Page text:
Additionally, Yun highlighted some of China’s aggressive peddling of influence through bribery, physical threats to local officials, and espionage, which might pose a challenge to the US.
Digging deeper into the muddy approach of Beijing, Yun referenced a 13-page letter from outgoing Micronesian President Daniel Panuelo, accusing China of staging “political warfare” in his country and threatening his personal safety.
Prior to the release of the recent lengthy letter, Panuelo previously wrote two highly influential letters, each covering analysis of China’s behavior in its attempt to build diplomatic relations with FAS, which Beijing might have viewed as a threat to its ambition in the region as the Micronesian President seeks to maintain strong ties with Washington.
In his letter, cited by The Diplomat, Panuelo expressed his concern that China is using political warfare and “Grey Zone” activities to manipulate Micronesia’s position in the event of a potential conflict between China and Taiwan as the advancing superpower Beijing, sees the Pacific island nation as a crucial player.
Reportedly, China considers FSM, along with Marshal Islands, as a part of the “Second Island Chain,” a crucial theoretical line of defense that the US and its allies sustain to counteract Beijing’s expanding military presence in the Pacific region.
In case a conflict arises between China and Taiwan, Panuelo said that the former country wants to ensure FSM aligns with them instead of favoring the US or remaining neutral. By gaining political influence with Micronesia, China could advance its agenda, thereby recognizing Beijing’s efforts as a threat to FSM’s sovereignty and stability.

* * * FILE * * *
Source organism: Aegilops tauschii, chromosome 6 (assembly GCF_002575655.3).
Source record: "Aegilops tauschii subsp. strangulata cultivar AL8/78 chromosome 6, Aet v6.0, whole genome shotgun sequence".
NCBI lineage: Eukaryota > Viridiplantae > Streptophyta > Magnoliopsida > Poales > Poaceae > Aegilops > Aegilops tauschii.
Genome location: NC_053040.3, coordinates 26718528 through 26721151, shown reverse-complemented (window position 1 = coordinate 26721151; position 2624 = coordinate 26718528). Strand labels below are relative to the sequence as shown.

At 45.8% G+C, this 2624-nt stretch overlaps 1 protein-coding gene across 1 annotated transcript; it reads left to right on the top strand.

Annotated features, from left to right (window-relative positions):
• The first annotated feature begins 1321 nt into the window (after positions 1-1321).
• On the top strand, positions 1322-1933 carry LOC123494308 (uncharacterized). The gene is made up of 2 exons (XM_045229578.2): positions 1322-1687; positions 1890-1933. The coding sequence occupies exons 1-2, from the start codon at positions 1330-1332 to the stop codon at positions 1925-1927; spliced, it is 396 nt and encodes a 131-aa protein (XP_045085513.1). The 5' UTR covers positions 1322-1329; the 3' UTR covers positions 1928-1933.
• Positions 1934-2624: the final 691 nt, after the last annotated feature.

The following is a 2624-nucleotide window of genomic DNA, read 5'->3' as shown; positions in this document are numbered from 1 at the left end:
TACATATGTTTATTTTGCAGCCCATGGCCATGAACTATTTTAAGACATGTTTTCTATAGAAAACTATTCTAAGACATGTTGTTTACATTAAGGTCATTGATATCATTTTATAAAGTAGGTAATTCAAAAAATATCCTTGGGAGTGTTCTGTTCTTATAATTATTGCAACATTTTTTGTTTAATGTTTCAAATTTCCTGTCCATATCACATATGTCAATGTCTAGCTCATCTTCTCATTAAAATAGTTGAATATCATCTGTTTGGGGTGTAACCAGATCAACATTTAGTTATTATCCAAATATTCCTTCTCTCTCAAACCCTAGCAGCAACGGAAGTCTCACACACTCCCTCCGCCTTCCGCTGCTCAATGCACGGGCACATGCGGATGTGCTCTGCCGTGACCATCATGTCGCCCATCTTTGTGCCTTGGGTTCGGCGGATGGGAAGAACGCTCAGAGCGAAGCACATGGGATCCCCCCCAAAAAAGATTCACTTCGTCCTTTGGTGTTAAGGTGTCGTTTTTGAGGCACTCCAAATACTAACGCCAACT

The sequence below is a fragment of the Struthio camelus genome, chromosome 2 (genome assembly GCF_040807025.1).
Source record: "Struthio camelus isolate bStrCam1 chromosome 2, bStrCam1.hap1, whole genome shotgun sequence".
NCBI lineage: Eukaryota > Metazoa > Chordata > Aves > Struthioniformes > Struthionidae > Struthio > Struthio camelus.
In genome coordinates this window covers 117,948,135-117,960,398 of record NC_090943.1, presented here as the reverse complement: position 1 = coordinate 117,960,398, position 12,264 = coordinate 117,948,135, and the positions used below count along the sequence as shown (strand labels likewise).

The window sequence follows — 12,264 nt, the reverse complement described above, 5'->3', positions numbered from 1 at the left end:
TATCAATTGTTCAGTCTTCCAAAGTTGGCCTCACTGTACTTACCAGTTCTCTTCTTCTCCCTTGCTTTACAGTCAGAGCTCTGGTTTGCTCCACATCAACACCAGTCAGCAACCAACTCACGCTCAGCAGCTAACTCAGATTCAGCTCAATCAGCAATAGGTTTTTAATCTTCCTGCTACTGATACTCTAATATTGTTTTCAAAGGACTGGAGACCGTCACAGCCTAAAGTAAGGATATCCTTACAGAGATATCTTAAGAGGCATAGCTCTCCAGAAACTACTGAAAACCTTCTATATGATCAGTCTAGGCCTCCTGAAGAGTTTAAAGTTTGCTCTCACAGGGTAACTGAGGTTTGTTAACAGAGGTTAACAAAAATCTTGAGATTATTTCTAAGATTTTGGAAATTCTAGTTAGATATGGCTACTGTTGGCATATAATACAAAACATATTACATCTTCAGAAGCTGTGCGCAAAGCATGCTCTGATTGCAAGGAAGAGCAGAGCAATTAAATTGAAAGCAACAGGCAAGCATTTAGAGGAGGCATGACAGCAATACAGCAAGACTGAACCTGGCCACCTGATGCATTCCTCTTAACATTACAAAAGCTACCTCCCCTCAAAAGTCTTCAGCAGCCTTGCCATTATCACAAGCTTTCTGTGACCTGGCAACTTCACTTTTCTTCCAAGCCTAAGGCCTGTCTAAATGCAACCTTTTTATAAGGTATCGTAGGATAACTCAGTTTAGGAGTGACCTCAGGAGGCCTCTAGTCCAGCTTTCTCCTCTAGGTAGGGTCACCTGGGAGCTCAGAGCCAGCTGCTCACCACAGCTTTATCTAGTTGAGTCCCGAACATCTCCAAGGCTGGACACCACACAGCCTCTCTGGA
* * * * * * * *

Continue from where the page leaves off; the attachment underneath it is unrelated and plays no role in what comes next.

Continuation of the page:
Panuelo exposed the covert bribery behind closed doors between FSM officials and representatives from the People’s Republic of China (PRC), stating:
“One of the reasons that China’s Political Warfare is successful in so many arenas is that we are bribed to be complicit, and bribed to be silent. That’s a heavy word, but it is an accurate description regardless.”
“At worst, in the short-term, it means we sell our country and our sovereignty for temporary personal benefit,” Panuelo added. “At worst, in the long-term, it means we are, ourselves, active participants in allowing a possible war to occur in our region, and very likely our own islands and our [neighbors] on Guam and Hawaii, where we ourselves will be indirectly responsible for the Micronesian lives lost.”
Losing grip on the Pacific power could trigger a significant shift in the balance of power, simultaneously potentially reducing US military presence and influence and allowing China to build bases across the region. The imbalance could also pose economic repercussions for the US as it loses its foothold in the Pacific, such as decreased access to natural resources and trade opportunities—not to mention the potential security threat, as Beijing’s military expansion could challenge Washington’s ability to project power in the area. Another unfavorable consequence worth noting is a likely loss of support from the US traditional allies, including the three island nations that have been going on since the end of World War II.
FAS and the US are nearing completion of a new 20-year compact, which is expected to undergo final approval by Congress, as the existing one is set to expire at the end of September this year.